Tesla has yet to deliver its highly anticipated Model 3 to its first customers, and already the electric-car maker is teasing plans to put another vehicle on the road. That would be the Model Y.
While Tesla CEO Elon Musk has talked a bit in the past about a crossover SUV electric car similar to the Model 3 -- with the potential title Model Y -- the details are still sparse. In the company’s most recent earnings call in early May, Musk threw out a couple of new tidbits about the Model Y to investors and the media and began talking about the car as a definite product.
The car could “aspirationally” be out in 2019, or more likely in 2020, and would play an important role in helping Tesla manufacture 1 million cars by 2020, said Musk. However, the much bigger shocker is that the Model Y won’t necessarily be built on the Model 3 platform, said Musk.
The Model Y’s factory will be different than (or an upgrade to) the Model 3’s, and Musk characterized the Model Y factory as “a genuine step change” in terms of auto manufacturing. In contrast, he described the Model S’ automated manufacturing in slightly less hyped terms as “probably as fast, or a bit faster than the fastest production line in the world.”
Despite the fact that this information was shared almost as a tangential aside during the company's latest earnings call, it seems unusual and potentially telling in the world of Tesla and Musk’s auto manufacturing strategy. Here are five things that could be happening with the Model Y.
1) Musk’s reach goals: Musk’s rules of marketing and product development have always included at least a few of these types of blue-sky products planned for some vague time down the road. These tend to have the combined effect of stoking media interest, pushing employees and boosting the stock. Other examples are the Tesla automated bus and the Tesla truck.
It also just seems to be the way Musk thinks -- in broad, sweeping, visionary terms. When he started leading the company, he had his Master Plan that laid out everything from the cars in the lineup to solar panels and grid batteries. More recently, Musk unveiled his Master Plan, Part Deux, which discusses automated and shared vehicles. Musk needs to see the endgame to figure out the chess moves to get there.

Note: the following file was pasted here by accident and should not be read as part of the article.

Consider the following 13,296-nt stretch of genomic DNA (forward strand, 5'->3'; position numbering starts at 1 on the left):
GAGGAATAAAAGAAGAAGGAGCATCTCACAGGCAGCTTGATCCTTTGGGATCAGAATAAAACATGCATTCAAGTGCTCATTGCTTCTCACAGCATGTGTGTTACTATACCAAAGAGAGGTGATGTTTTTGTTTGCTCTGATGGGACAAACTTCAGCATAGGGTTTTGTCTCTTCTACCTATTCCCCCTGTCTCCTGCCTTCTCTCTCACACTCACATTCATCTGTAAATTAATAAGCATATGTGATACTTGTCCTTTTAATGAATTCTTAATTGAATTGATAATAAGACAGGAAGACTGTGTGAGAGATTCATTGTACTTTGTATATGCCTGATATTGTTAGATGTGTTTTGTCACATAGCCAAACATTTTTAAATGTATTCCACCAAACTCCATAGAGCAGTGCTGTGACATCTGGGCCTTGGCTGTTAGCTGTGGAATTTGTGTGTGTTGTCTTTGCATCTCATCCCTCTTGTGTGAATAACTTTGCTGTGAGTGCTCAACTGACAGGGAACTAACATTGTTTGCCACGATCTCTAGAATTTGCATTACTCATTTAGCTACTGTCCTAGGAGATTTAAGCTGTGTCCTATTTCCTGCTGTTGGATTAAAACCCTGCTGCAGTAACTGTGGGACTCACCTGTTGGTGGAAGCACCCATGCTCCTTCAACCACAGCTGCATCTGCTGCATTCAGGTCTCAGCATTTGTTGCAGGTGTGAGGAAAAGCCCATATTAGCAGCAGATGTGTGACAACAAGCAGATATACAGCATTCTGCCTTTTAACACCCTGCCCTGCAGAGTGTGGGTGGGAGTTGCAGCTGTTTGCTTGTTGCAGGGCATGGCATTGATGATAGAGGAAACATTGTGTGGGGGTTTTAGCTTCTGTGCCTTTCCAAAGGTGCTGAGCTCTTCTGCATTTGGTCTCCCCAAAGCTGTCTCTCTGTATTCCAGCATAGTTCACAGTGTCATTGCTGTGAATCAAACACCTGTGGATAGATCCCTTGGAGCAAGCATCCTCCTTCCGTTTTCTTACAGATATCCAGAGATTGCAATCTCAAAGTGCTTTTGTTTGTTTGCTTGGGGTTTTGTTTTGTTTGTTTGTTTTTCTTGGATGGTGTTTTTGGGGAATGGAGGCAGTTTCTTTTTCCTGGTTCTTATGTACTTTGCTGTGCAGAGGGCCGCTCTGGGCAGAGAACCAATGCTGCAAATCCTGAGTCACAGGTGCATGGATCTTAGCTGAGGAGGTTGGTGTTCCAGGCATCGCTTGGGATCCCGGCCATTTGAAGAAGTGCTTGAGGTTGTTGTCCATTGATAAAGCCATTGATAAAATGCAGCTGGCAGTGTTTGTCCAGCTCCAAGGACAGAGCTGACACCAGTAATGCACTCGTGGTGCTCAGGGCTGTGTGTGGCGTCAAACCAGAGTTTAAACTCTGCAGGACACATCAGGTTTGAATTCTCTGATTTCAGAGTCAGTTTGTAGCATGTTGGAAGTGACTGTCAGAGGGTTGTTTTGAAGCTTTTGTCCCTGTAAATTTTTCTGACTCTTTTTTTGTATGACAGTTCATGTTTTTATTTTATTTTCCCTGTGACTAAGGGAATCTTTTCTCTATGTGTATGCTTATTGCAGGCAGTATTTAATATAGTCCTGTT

Now with the development work on the Model 3 getting closer to being completed, it makes sense that Musk -- also Tesla’s Chief Product Officer -- would start to turn his attention to what’s coming next, like Model Y.
2) A hedge against the Model 3?: It seems telling that Musk has already decided that the Model Y would not be built on the Model 3 platform. That raises the question of what issues are coming up with the Model 3 design and manufacturing that would make Tesla want to move away from it and toward another architecture.
Is the production prototyping falling short in terms of automation, speed and low cost? Tesla has decided to skip the traditional auto industry approach of making beta cars, and instead it's moving straight to “early release candidates.” The company doesn’t have a whole lot of time to iterate on the Model 3 design and production in order to get it out before the end of the year.
Musk has said previously that the Model 3 manufacturing line would be like an alien dreadnought, but that at the start, it would be like “version 0.5” of an alien dreadnought. Is Model 3 manufacturing the version 0.5 of the alien dreadnought, while Model Y manufacturing is the later version?
3) Lessons learned from the Model X: Tesla has gone to great lengths to admit its hubris and learn from the lessons of designing the Model X to have too much complexity. The “over-engineering” of the Model X was one of Tesla’s biggest struggles in the past couple of years.
But perhaps Tesla has also learned from developing the Model X that it doesn’t make sense for the company to build cars meant for different purposes and with different attributes on similar platforms. The Model X was meant to be built on the Model S platform, but by the time the Model X got to regular production, it looked far different than the Model S. That was something that wasn’t planned and which Musk said he hadn’t expected.
4) Capital costs to remain high after Model 3?: If Tesla is abandoning the strategy of sharing platforms between cars, does that mean its capital costs for each car are going to be as high as the Model 3's? Tesla has been spending massive amounts of money investing in the Model 3, and the Gigafactory, with an eye toward profitability sometime after the Model 3 comes out.
If the company is making each car and production line that much more advanced, it will need to continue its high spending on R&D. Will shareholders reach a point where enough is enough?
5) Help with those manufacturing targets: Musk’s mention of the Model Y in terms of reaching 1 million cars by 2020, could be seen as way that Tesla is getting ready to hedge on its ultra-aggressive manufacturing goals. Musk has said that Tesla will deliver over 500,000 cars per year, mostly Model 3s, by 2018.
If the Model Y emerges as a candidate in either 2019 or 2020, the Model Y could be a way for Tesla to try to meet any shortfall in the Model 3. Most people expect that Tesla will produce many more cars in 2018 than it is manufacturing in 2017, but most don’t expect the company to hit such an extreme ramp-up within the next year.